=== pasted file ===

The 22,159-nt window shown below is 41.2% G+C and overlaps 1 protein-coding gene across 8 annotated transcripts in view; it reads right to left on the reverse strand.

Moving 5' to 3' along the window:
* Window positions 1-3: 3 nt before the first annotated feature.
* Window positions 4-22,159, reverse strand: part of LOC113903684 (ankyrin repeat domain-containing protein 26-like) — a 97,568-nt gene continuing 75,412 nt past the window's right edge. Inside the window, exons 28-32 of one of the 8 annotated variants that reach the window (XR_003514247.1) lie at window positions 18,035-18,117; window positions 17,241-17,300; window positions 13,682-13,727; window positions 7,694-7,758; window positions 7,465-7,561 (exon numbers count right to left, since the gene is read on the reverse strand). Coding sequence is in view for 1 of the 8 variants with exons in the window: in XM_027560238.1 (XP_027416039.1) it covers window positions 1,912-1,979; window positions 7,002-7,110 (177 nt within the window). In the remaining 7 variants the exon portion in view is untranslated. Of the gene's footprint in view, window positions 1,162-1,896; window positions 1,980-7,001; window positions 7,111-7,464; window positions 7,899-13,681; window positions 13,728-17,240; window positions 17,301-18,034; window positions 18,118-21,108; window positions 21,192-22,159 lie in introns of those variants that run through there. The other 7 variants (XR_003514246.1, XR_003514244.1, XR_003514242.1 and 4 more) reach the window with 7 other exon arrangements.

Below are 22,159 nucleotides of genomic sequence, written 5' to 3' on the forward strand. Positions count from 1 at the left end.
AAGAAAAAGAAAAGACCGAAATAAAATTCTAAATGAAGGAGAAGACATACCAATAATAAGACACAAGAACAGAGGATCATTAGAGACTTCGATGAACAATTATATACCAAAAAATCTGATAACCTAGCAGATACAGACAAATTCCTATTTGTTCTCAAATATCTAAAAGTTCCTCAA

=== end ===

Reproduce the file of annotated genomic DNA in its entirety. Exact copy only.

The 22,159-nt window shown below is 41.2% G+C and overlaps 1 protein-coding gene across 8 annotated transcripts in view; it reads right to left on the reverse strand.

Moving 5' to 3' along the window:
* Window positions 1-3: 3 nt before the first annotated feature.
* Window positions 4-22,159, reverse strand: part of LOC113903684 (ankyrin repeat domain-containing protein 26-like) — a 97,568-nt gene continuing 75,412 nt past the window's right edge. Inside the window, exons 28-32 of one of the 8 annotated variants that reach the window (XR_003514247.1) lie at window positions 18,035-18,117; window positions 17,241-17,300; window positions 13,682-13,727; window positions 7,694-7,758; window positions 7,465-7,561 (exon numbers count right to left, since the gene is read on the reverse strand). Coding sequence is in view for 1 of the 8 variants with exons in the window: in XM_027560238.1 (XP_027416039.1) it covers window positions 1,912-1,979; window positions 7,002-7,110 (177 nt within the window). In the remaining 7 variants the exon portion in view is untranslated. Of the gene's footprint in view, window positions 1,162-1,896; window positions 1,980-7,001; window positions 7,111-7,464; window positions 7,899-13,681; window positions 13,728-17,240; window positions 17,301-18,034; window positions 18,118-21,108; window positions 21,192-22,159 lie in introns of those variants that run through there. The other 7 variants (XR_003514246.1, XR_003514244.1, XR_003514242.1 and 4 more) reach the window with 7 other exon arrangements.

Below are 22,159 nucleotides of genomic sequence, written 5' to 3' on the forward strand. Positions count from 1 at the left end.
AAGAAAAAGAAAAGACCGAAATAAAATTCTAAATGAAGGAGAAGACATACCAATAATAAGACACAAGAACAGAGGATCATTAGAGACTTCGATGAACAATTATATACCAAAAAATCTGATAACCTAGCAGATACAGACAAATTCCTATTTGTTCTCAAATATCTAAAAGTTCCTCAA